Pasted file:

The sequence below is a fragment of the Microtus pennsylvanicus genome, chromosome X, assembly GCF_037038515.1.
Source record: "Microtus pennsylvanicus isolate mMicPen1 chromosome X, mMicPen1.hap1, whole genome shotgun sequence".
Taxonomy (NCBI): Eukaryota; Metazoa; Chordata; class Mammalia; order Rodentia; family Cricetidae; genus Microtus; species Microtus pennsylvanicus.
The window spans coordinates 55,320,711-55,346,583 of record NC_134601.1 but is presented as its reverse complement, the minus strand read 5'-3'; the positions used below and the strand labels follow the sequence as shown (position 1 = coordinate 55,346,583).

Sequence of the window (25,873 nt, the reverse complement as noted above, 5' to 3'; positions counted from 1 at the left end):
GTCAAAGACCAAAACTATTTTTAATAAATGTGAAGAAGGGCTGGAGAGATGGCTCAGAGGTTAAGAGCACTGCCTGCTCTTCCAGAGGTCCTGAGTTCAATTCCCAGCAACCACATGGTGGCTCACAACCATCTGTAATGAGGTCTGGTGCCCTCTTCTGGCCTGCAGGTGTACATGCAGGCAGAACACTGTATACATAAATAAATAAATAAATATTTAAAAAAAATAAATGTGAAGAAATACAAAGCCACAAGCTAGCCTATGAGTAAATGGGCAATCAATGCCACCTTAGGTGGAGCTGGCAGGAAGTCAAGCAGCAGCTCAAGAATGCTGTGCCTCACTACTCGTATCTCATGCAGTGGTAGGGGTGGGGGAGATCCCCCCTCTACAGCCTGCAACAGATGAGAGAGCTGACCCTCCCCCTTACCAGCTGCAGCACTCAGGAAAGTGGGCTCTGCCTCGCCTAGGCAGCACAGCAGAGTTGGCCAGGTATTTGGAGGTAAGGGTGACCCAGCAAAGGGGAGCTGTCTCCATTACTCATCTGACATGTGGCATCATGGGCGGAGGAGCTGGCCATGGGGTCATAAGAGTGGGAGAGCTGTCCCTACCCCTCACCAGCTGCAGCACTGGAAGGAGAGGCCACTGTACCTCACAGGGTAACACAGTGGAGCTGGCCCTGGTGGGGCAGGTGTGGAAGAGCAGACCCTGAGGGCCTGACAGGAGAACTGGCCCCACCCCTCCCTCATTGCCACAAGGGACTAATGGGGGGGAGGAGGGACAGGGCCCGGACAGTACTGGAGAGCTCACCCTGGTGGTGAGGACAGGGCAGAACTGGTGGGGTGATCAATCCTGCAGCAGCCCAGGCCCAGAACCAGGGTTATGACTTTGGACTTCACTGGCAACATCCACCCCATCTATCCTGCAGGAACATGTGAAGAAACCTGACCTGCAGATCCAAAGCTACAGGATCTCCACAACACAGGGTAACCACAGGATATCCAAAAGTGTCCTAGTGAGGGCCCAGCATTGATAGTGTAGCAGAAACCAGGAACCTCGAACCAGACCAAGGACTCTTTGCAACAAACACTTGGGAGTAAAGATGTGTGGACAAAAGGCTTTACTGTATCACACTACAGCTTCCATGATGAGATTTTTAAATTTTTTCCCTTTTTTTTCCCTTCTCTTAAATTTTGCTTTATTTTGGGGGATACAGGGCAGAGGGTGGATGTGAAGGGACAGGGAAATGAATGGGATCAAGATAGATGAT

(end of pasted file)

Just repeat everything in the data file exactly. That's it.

The sequence below is a fragment of the Microtus pennsylvanicus genome, chromosome X, assembly GCF_037038515.1.
Source record: "Microtus pennsylvanicus isolate mMicPen1 chromosome X, mMicPen1.hap1, whole genome shotgun sequence".
Taxonomy (NCBI): Eukaryota; Metazoa; Chordata; class Mammalia; order Rodentia; family Cricetidae; genus Microtus; species Microtus pennsylvanicus.
The window spans coordinates 55,320,711-55,346,583 of record NC_134601.1 but is presented as its reverse complement, the minus strand read 5'-3'; the positions used below and the strand labels follow the sequence as shown (position 1 = coordinate 55,346,583).

Sequence of the window (25,873 nt, the reverse complement as noted above, 5' to 3'; positions counted from 1 at the left end):
GTCAAAGACCAAAACTATTTTTAATAAATGTGAAGAAGGGCTGGAGAGATGGCTCAGAGGTTAAGAGCACTGCCTGCTCTTCCAGAGGTCCTGAGTTCAATTCCCAGCAACCACATGGTGGCTCACAACCATCTGTAATGAGGTCTGGTGCCCTCTTCTGGCCTGCAGGTGTACATGCAGGCAGAACACTGTATACATAAATAAATAAATAAATATTTAAAAAAAATAAATGTGAAGAAATACAAAGCCACAAGCTAGCCTATGAGTAAATGGGCAATCAATGCCACCTTAGGTGGAGCTGGCAGGAAGTCAAGCAGCAGCTCAAGAATGCTGTGCCTCACTACTCGTATCTCATGCAGTGGTAGGGGTGGGGGAGATCCCCCCTCTACAGCCTGCAACAGATGAGAGAGCTGACCCTCCCCCTTACCAGCTGCAGCACTCAGGAAAGTGGGCTCTGCCTCGCCTAGGCAGCACAGCAGAGTTGGCCAGGTATTTGGAGGTAAGGGTGACCCAGCAAAGGGGAGCTGTCTCCATTACTCATCTGACATGTGGCATCATGGGCGGAGGAGCTGGCCATGGGGTCATAAGAGTGGGAGAGCTGTCCCTACCCCTCACCAGCTGCAGCACTGGAAGGAGAGGCCACTGTACCTCACAGGGTAACACAGTGGAGCTGGCCCTGGTGGGGCAGGTGTGGAAGAGCAGACCCTGAGGGCCTGACAGGAGAACTGGCCCCACCCCTCCCTCATTGCCACAAGGGACTAATGGGGGGGAGGAGGGACAGGGCCCGGACAGTACTGGAGAGCTCACCCTGGTGGTGAGGACAGGGCAGAACTGGTGGGGTGATCAATCCTGCAGCAGCCCAGGCCCAGAACCAGGGTTATGACTTTGGACTTCACTGGCAACATCCACCCCATCTATCCTGCAGGAACATGTGAAGAAACCTGACCTGCAGATCCAAAGCTACAGGATCTCCACAACACAGGGTAACCACAGGATATCCAAAAGTGTCCTAGTGAGGGCCCAGCATTGATAGTGTAGCAGAAACCAGGAACCTCGAACCAGACCAAGGACTCTTTGCAACAAACACTTGGGAGTAAAGATGTGTGGACAAAAGGCTTTACTGTATCACACTACAGCTTCCATGATGAGATTTTTAAATTTTTTCCCTTTTTTTTCCCTTCTCTTAAATTTTGCTTTATTTTGGGGGATACAGGGCAGAGGGTGGATGTGAAGGGACAGGGAAATGAATGGGATCAAGATAGATGAT